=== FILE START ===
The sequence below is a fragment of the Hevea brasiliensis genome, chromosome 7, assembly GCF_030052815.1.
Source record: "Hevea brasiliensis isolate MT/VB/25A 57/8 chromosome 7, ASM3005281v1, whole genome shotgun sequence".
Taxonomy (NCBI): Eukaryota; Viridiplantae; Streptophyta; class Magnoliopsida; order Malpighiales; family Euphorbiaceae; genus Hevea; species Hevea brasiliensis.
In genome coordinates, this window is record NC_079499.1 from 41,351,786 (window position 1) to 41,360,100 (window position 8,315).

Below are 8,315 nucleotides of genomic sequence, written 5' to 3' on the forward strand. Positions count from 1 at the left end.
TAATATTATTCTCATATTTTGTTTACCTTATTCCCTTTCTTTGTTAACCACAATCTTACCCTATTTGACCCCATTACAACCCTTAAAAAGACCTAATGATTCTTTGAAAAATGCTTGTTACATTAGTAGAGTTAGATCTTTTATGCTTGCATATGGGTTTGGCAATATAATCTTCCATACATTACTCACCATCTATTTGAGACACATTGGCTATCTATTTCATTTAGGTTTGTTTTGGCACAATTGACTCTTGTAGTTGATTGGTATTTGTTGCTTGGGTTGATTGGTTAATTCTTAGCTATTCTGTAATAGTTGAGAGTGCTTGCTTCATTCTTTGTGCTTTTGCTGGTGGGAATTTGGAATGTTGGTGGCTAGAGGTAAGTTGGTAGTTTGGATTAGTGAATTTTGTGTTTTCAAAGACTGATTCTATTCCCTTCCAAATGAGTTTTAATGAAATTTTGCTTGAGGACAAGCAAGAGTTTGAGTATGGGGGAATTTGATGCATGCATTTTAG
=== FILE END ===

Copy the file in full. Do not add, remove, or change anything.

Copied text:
The sequence below is a fragment of the Hevea brasiliensis genome, chromosome 7, assembly GCF_030052815.1.
Source record: "Hevea brasiliensis isolate MT/VB/25A 57/8 chromosome 7, ASM3005281v1, whole genome shotgun sequence".
Taxonomy (NCBI): Eukaryota; Viridiplantae; Streptophyta; class Magnoliopsida; order Malpighiales; family Euphorbiaceae; genus Hevea; species Hevea brasiliensis.
In genome coordinates, this window is record NC_079499.1 from 41,351,786 (window position 1) to 41,360,100 (window position 8,315).

Below are 8,315 nucleotides of genomic sequence, written 5' to 3' on the forward strand. Positions count from 1 at the left end.
TAATATTATTCTCATATTTTGTTTACCTTATTCCCTTTCTTTGTTAACCACAATCTTACCCTATTTGACCCCATTACAACCCTTAAAAAGACCTAATGATTCTTTGAAAAATGCTTGTTACATTAGTAGAGTTAGATCTTTTATGCTTGCATATGGGTTTGGCAATATAATCTTCCATACATTACTCACCATCTATTTGAGACACATTGGCTATCTATTTCATTTAGGTTTGTTTTGGCACAATTGACTCTTGTAGTTGATTGGTATTTGTTGCTTGGGTTGATTGGTTAATTCTTAGCTATTCTGTAATAGTTGAGAGTGCTTGCTTCATTCTTTGTGCTTTTGCTGGTGGGAATTTGGAATGTTGGTGGCTAGAGGTAAGTTGGTAGTTTGGATTAGTGAATTTTGTGTTTTCAAAGACTGATTCTATTCCCTTCCAAATGAGTTTTAATGAAATTTTGCTTGAGGACAAGCAAGAGTTTGAGTATGGGGGAATTTGATGCATGCATTTTAG